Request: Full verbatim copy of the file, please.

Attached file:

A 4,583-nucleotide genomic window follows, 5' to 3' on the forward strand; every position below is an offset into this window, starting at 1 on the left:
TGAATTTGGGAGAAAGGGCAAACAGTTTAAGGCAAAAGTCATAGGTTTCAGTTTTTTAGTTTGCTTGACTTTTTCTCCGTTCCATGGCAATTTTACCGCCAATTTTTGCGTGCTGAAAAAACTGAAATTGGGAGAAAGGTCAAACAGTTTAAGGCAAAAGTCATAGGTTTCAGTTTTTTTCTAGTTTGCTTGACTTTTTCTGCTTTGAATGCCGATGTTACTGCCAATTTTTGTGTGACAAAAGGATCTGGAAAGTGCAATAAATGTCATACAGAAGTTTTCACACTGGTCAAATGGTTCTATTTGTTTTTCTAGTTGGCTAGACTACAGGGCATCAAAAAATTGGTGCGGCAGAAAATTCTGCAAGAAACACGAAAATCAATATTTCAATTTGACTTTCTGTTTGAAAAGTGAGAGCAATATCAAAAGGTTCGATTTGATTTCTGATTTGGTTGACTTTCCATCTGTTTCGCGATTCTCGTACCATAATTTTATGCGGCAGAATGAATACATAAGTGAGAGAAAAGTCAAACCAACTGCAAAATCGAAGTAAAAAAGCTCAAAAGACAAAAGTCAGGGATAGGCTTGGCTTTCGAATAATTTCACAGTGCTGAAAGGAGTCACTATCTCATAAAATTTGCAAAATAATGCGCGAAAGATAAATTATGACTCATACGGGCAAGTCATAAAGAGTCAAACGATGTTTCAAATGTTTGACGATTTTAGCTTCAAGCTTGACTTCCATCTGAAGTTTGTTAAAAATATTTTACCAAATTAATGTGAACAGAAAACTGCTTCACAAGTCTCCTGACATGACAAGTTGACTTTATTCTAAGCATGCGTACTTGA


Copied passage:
A 4,583-nucleotide genomic window follows, 5' to 3' on the forward strand; every position below is an offset into this window, starting at 1 on the left:
TGAATTTGGGAGAAAGGGCAAACAGTTTAAGGCAAAAGTCATAGGTTTCAGTTTTTTAGTTTGCTTGACTTTTTCTCCGTTCCATGGCAATTTTACCGCCAATTTTTGCGTGCTGAAAAAACTGAAATTGGGAGAAAGGTCAAACAGTTTAAGGCAAAAGTCATAGGTTTCAGTTTTTTTCTAGTTTGCTTGACTTTTTCTGCTTTGAATGCCGATGTTACTGCCAATTTTTGTGTGACAAAAGGATCTGGAAAGTGCAATAAATGTCATACAGAAGTTTTCACACTGGTCAAATGGTTCTATTTGTTTTTCTAGTTGGCTAGACTACAGGGCATCAAAAAATTGGTGCGGCAGAAAATTCTGCAAGAAACACGAAAATCAATATTTCAATTTGACTTTCTGTTTGAAAAGTGAGAGCAATATCAAAAGGTTCGATTTGATTTCTGATTTGGTTGACTTTCCATCTGTTTCGCGATTCTCGTACCATAATTTTATGCGGCAGAATGAATACATAAGTGAGAGAAAAGTCAAACCAACTGCAAAATCGAAGTAAAAAAGCTCAAAAGACAAAAGTCAGGGATAGGCTTGGCTTTCGAATAATTTCACAGTGCTGAAAGGAGTCACTATCTCATAAAATTTGCAAAATAATGCGCGAAAGATAAATTATGACTCATACGGGCAAGTCATAAAGAGTCAAACGATGTTTCAAATGTTTGACGATTTTAGCTTCAAGCTTGACTTCCATCTGAAGTTTGTTAAAAATATTTTACCAAATTAATGTGAACAGAAAACTGCTTCACAAGTCTCCTGACATGACAAGTTGACTTTATTCTAAGCATGCGTACTTGA